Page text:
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Sulphur Enforcement Begins in Denmark

Maritime Activity Reports, Inc.

February 27, 2015


For the first time all 16 SECA countries met for the Danish Maritime Authority’s workshop on sulphur regulation enforcement. The leaving participants’ suitcases were filled with inspiration for strengthened national efforts and cross-country coordination

A total of 35 legal experts, port State control surveyors and naval architects from the authorities in Canada, the EU countries, Russia, the USA and the European Maritime Safety Agency (EMSA) checked into the Konventum Conference Centre in Elsinore on 25 February. Here, they were striving – in a very concentrated manner and positive and curious spirit – to exchange experiences and generate ideas for an improved and more homogeneous enforcement of the sulphur regulations. During the course of the two days, the participants covered many different themes related to the legal as well as the technical challenges faced when enforcing the sulphur regulations – and they got closer to each other.

Deputy Director-General of the Danish Maritime Authority Christian Breinholt says about the workshop:

”The opportunity was provided for a different and more creative process than what is usually seen in international work. And it paid off all the way round. The participants are pleased that we succeeded in gathering all the SECA countries for this workshop. It was an immensely inspiring experience for everyone who is trying to solve the enforcement task in the best possible manner. After this workshop, they will be much better at this because now they know what their colleagues in the other countries are working at. What is even more important is that now the participants have looked each other in the eyes and created a basis for coordination across the borders.”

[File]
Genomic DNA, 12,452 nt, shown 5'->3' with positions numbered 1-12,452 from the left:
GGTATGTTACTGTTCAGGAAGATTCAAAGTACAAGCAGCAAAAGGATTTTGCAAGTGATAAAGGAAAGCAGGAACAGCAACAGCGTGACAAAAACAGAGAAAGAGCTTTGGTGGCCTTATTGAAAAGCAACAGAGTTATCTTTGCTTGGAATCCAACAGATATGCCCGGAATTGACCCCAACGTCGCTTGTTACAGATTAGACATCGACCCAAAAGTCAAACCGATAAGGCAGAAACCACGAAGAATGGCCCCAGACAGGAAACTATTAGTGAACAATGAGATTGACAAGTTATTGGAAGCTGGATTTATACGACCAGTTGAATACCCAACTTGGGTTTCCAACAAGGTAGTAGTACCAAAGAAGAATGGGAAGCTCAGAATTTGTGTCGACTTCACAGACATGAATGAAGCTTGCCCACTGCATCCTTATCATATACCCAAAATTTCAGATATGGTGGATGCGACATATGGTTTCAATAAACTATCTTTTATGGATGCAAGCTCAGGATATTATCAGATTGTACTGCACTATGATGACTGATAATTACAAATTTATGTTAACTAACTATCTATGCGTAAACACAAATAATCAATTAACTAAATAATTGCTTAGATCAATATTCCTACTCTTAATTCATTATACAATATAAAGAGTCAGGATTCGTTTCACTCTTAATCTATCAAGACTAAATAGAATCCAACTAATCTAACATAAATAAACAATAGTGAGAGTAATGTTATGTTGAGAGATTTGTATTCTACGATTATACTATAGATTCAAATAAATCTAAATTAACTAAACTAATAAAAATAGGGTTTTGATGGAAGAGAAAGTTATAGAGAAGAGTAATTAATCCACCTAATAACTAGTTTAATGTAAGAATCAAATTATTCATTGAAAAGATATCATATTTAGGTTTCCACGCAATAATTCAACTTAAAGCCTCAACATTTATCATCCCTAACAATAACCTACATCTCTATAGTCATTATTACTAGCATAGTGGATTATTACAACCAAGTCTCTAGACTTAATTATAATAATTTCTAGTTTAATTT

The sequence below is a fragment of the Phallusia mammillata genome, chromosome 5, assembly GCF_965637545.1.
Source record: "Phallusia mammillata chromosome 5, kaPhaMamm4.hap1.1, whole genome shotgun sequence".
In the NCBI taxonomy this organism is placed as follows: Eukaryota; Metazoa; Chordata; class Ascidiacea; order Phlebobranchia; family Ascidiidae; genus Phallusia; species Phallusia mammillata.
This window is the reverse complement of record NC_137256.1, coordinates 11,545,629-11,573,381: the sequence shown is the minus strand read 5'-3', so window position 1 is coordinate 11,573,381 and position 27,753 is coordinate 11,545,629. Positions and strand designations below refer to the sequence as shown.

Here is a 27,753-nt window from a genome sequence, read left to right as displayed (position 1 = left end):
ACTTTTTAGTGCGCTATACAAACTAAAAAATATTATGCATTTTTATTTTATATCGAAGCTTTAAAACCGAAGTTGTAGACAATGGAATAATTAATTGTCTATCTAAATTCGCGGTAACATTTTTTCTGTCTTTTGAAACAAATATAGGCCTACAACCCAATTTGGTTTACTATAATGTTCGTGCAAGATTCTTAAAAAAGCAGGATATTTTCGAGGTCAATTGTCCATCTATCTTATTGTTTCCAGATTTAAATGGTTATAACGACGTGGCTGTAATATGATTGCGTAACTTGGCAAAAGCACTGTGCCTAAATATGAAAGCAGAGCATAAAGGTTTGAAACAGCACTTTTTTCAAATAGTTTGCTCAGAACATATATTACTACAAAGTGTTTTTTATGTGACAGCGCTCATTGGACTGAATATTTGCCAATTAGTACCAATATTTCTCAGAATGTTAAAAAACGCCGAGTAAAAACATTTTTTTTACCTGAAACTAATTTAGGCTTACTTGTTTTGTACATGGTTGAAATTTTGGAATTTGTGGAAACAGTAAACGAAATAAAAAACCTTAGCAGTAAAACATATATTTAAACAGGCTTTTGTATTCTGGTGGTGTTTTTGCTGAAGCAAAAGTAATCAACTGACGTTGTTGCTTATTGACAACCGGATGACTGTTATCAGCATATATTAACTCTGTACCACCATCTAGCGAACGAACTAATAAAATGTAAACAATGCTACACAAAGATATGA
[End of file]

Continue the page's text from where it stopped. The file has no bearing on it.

Specific ideas for cooperation among the countries

There is no doubt that the workshop was characterised by openness and a constructive spirit. It was agreed to strive for a homogeneous interpretation of the sulphur regulations and the manner in which they are enforced. Many good and innovative ideas were proposed, inter alia the creation of a dedicated SECA network that could work on a common interpretation of the regulations. Such a network could, for example, consider any uncertainty limits in connection with sulphur measurements and the necessity of route deviations as well as competence development for ship surveyors. Another proposal concerned improved data distribution among the SECA countries, for example through an extension of the EU database THETIS-S and providing all the SECA countries with access to this database.

Inspiring presentations at the workshop

Furthermore, there were a number of inspiring presentations during the workshop. Thus, Trident Alliance gave the industry’s perspective on the sulphur regulations, the American environmental authorities informed about their enforcement policy, and the Netherland authorities shared the experience gained with sulphur measurement equipment capable of detecting offenders on the spot.

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